The lab did not, however, proceed forward with the speed or success Hayes or Carter had hoped for.

When Ronald Reagan was elected, as a NREL Newsroom feature on Hayes outlines, oil prices across the world plummeted and the emphasis nationally shifted away from using federal money to promote solar energy -- and back to fossil fuels. Half the staff of SERI was reportedly fired and the president reduced SERI's $135 million budget by $100 million. Additionally, all contracts with universities were terminated.

Hayes, as that article notes, gave an impromptu and now somewhat infamous going-away speech, in which he called staff in and decried President Reagan's cuts to SERI and what it meant for renewable energy in the United States.

"It quickly became politicized," Hayes recalls today. "[Reagan] launched an assault on SERI, slashing its budget and basically shutting us down."

So he left.

And decades later, the lab -- and the country for that matter -- is nowhere near where he imagined it would be back when he first stepped up as its director, Hayes says.

"I thought by now we would be very far along in terms of the transition to an economy and, in fact, a planet powered principally by sunlight, directly and indirectly," he says. "We would've largely achieved the transformation of leaving coal behind."

Denis Hayes today.jpeg
Courtesy of The Bullitt Foundation / NREL Newsroom
Denis Hayes today.
At the time, Hayes imagined that NREL, the new name for SERI starting in 1991, would get the same support as the Department of Energy's other national laboratories. But, he says, it never got the kind of resources it needed to really be a catalyst for change.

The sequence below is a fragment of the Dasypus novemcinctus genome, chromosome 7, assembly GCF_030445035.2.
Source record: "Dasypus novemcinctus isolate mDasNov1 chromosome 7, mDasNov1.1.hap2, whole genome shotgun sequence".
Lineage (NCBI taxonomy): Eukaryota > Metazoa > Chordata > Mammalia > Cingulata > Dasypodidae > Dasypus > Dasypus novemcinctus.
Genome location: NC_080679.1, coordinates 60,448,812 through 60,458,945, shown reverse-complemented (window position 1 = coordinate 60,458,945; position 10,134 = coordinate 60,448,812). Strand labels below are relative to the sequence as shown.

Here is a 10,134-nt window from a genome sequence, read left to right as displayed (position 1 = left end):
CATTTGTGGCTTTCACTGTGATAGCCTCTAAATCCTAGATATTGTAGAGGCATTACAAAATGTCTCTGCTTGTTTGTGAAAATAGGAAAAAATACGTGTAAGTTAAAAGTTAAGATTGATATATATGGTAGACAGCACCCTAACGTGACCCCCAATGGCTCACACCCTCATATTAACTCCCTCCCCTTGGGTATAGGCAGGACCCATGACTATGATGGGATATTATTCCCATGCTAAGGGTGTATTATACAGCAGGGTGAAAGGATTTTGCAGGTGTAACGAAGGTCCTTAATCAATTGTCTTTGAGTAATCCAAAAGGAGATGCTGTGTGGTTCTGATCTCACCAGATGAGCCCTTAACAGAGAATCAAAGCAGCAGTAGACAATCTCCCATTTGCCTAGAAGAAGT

He thought SERI would lead to a boom in the solar energy industry and become a lab that had deep partnerships with private companies and contractors, he says.

"I was wildly, naively optimistic back then," he says. "Alas, that's not the way we went."

He recalls: "We were building a true center of excellence. To some extent, that was guaranteed to disappear."

He notes that today, the United States is struggling to compete with other countries in the solar energy industry.

"We had hoped that America was going to lead," he says, adding that major innovations have "mostly come from other countries."

Still, he says, the work of NREL today remains critically important. When asked for his take on a different aspect of our feature, the Department of Energy's use of eminent domain -- the process of seizing private land for a "public good," with just compensation -- Hayes says NREL's use of this tool was a no-brainer.

"For me, that is so far from being a question that it's hard to believe," he says. "We use condemnation and eminent domain to do things like build sixteen-lane freeways.... Aggressively pursuing a research agenda in one of the two or three most important research topics in the world -- that's a public good."

Continue reading for reflections from Dick Lamm, the former governor of Colorado, who lobbied to bring SERI to his state.